A new survey by the National Foundation for Infectious Diseases (NFID) shows that despite recommending that patients with chronic illness get an annual flu shot, only 45% of those patients get it. People with chronic illness are at increased risk of serious flu-related complications, including hospitalization and death.
The survey looked at doctors’ flu vaccination practices and communication between health care providers (HCP) and their adult patients with chronic illnesses.
Overall, less than a third of HCPs (31%) said they recommend an annual flu shot for all of their patients with chronic health problems. There were some surprising differences between the sub-specialists. For example, 72% of patients with heart problems who visited a cardiologist said their doctor recommended the flu shot. The recommendation rate dropped to 32% of lung patients who saw a pulmonologist and only 10% of people with diabetes who saw an endocrinologist.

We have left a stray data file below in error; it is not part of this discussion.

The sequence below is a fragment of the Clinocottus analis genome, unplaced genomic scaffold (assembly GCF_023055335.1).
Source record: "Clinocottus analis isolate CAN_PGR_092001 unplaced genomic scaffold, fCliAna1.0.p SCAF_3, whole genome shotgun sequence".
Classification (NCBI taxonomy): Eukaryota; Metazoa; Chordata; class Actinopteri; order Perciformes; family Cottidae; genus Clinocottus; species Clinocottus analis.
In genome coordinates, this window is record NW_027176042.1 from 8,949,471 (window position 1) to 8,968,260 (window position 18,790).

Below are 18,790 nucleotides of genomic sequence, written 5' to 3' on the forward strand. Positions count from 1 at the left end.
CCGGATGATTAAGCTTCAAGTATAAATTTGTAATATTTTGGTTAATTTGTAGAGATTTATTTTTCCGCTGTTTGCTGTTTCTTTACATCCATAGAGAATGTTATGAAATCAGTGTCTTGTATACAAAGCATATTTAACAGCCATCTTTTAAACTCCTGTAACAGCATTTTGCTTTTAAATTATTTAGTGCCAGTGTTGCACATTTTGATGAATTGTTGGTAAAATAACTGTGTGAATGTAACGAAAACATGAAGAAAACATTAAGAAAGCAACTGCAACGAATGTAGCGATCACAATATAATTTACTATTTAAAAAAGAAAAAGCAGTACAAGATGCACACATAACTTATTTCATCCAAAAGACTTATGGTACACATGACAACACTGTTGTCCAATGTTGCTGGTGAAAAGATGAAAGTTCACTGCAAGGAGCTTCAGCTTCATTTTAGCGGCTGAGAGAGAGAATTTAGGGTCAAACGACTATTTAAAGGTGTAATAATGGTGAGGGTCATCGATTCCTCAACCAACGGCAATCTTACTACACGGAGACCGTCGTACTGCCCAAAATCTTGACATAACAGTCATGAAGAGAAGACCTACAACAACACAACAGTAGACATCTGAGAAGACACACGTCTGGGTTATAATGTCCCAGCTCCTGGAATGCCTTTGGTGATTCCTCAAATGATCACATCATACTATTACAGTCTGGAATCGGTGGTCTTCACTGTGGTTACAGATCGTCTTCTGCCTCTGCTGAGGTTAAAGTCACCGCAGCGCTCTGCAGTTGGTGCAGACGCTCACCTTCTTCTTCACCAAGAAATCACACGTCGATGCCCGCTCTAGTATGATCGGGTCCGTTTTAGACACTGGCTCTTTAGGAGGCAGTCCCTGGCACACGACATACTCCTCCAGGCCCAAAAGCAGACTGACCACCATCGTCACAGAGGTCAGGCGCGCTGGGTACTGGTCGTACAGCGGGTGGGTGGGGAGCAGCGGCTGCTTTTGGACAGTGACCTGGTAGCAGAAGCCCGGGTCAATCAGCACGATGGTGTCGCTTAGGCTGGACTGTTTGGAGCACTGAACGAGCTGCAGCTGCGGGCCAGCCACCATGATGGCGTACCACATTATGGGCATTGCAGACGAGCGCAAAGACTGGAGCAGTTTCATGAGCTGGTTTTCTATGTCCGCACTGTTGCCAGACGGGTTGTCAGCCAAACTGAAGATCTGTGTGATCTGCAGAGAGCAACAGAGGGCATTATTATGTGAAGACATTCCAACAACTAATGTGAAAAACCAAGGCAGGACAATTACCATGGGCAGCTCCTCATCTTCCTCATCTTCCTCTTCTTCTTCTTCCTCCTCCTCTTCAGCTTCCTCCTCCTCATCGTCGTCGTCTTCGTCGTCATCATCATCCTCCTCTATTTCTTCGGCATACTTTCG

There’s a pretty big gap between what doctors and patients say about their interactions. A whopping 77% of health professionals who recommend annual flu vaccination say they tell their patients when they are at greater risk of complications from the flu. However, only 48% of patients state that they have received such information.
While knowledge is crucial for patients to learn, their risk of influenza is often left out of discussion. For example, patients with heart disease are six times more likely to have a heart attack within 7 days of being infected with the flu. People with diabetes are six times more likely to be hospitalized with flu and three times more likely to die. Likewise, people with asthma or COPD are at a much higher risk of complications.
One problem is that more than half of the specialists who do not offer the flu vaccine say that vaccinations are the responsibility of the family doctor. However, only 65% of patients with one of these chronic diseases state that they see their family doctor at least once a year.